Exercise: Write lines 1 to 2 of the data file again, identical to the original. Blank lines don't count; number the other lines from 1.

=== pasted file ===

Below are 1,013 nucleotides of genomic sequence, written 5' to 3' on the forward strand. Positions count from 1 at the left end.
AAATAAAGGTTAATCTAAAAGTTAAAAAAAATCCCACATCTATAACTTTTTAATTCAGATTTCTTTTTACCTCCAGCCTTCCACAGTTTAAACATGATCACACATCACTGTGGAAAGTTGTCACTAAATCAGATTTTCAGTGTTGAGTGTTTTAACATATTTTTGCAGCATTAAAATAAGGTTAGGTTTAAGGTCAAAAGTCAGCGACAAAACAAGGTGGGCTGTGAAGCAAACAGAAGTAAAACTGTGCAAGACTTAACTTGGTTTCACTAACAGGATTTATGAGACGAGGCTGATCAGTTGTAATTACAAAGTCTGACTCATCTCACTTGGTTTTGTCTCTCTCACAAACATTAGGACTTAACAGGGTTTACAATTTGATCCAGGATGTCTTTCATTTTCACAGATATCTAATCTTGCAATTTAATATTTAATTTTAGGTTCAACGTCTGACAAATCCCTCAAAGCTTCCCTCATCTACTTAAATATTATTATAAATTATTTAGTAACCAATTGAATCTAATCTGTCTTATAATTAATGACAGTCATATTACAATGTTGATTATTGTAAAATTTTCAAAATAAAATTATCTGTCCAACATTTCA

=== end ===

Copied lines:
Below are 1,013 nucleotides of genomic sequence, written 5' to 3' on the forward strand. Positions count from 1 at the left end.
AAATAAAGGTTAATCTAAAAGTTAAAAAAAATCCCACATCTATAACTTTTTAATTCAGATTTCTTTTTACCTCCAGCCTTCCACAGTTTAAACATGATCACACATCACTGTGGAAAGTTGTCACTAAATCAGATTTTCAGTGTTGAGTGTTTTAACATATTTTTGCAGCATTAAAATAAGGTTAGGTTTAAGGTCAAAAGTCAGCGACAAAACAAGGTGGGCTGTGAAGCAAACAGAAGTAAAACTGTGCAAGACTTAACTTGGTTTCACTAACAGGATTTATGAGACGAGGCTGATCAGTTGTAATTACAAAGTCTGACTCATCTCACTTGGTTTTGTCTCTCTCACAAACATTAGGACTTAACAGGGTTTACAATTTGATCCAGGATGTCTTTCATTTTCACAGATATCTAATCTTGCAATTTAATATTTAATTTTAGGTTCAACGTCTGACAAATCCCTCAAAGCTTCCCTCATCTACTTAAATATTATTATAAATTATTTAGTAACCAATTGAATCTAATCTGTCTTATAATTAATGACAGTCATATTACAATGTTGATTATTGTAAAATTTTCAAAATAAAATTATCTGTCCAACATTTCA